At the time, even though I liked talking with him, I kind of thought that all this information was pretty useless – I mean, I just watched shows, movies and played video games for fun, not to write a goddamn dissertation! If Derek had any brains, I thought, he’d put more of his energy into his schoolwork. But now, looking back, it makes me wish our school had a Philosophy class or even an Arts program. I think he would have excelled, rather than constantly being stuck getting C’s and D’s. But we grew up in a small, frozen town in northern Ontario that only offered the bare necessities for a diploma. And in a town where most people work in the mines and spend their spare time ice-fishing or playing hockey, Derek stuck out like a sore thumb.
All the teachers seemed to like him, but you could tell they were pretty frustrated by how difficult he found the material. He was also a bit stubborn at times. For instance, you’d think he would have done well in English, right? Wrong. He shined only in the creative writing assignments but didn’t follow instructions and would never read the books that were assigned. The funny thing was, he was a voracious reader, always reading something. He just didn’t want to be bothered reading Lord of the Flies or Of Mice and Men. He just thought they were a waste of his time.
One thing that Derek excelled at, besides being a very loyal friend – to a fault – was storytelling. When he got hold of an urban legend, or a dirty joke, or if something happened to him, he would tell it in such a way that we would hang on every word he said. There was no rambling, no “um’s” or “uh’s” – he always took his time and told the story perfectly. The punchline or the ending of his story was always clear and left us howling with laughter, terrified, or desperate to hear more.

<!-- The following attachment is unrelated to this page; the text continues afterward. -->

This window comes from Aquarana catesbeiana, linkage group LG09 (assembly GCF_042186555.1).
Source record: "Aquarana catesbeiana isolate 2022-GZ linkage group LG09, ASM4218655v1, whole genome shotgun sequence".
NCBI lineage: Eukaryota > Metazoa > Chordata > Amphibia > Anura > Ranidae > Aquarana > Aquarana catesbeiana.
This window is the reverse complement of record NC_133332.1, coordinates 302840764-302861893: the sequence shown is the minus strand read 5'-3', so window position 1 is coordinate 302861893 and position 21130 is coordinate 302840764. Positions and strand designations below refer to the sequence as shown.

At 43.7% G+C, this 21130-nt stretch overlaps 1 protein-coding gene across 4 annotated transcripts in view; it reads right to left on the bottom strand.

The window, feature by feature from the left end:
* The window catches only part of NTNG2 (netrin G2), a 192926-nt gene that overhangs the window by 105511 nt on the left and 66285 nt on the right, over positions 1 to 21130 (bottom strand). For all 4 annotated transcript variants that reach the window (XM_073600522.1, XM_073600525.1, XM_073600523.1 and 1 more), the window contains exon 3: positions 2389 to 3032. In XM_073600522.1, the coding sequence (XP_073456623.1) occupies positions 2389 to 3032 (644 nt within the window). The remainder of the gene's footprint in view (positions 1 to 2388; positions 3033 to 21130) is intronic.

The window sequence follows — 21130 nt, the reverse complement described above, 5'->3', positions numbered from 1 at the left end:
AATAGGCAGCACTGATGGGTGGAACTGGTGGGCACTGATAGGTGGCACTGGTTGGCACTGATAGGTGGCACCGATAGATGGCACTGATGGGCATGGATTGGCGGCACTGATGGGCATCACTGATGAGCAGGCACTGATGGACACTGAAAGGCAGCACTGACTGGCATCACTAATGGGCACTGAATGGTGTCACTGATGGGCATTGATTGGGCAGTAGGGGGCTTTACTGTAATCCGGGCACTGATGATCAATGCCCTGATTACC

More than a few of the stories Derek told us were uncannily frightening – tales of ghosts and creatures in our own hometown. Most of them I could trace back to some origin – usually Alvin Schwartz’s Scary Stories to Tell in the Dark. But there were also a few I had never heard of and could not find a source for. Whenever I confronted him with this, he would give me this knowing smile, his light eyes at ease, and say, “There are somethings that can’t be explained.” He would then pontificate about the other world and how everyone was able to access it if they just suspended their prejudices and disbelief. That was how he got “beamed” his stories, he had said. At the time, I thought it was bullshit. This was the only thing I had ever known Derek to lie about. Now looking back, I wish I had realized that this honest, gullible boy was incapable of telling falsehoods. And that what he was telling me was something he at least believed to be true.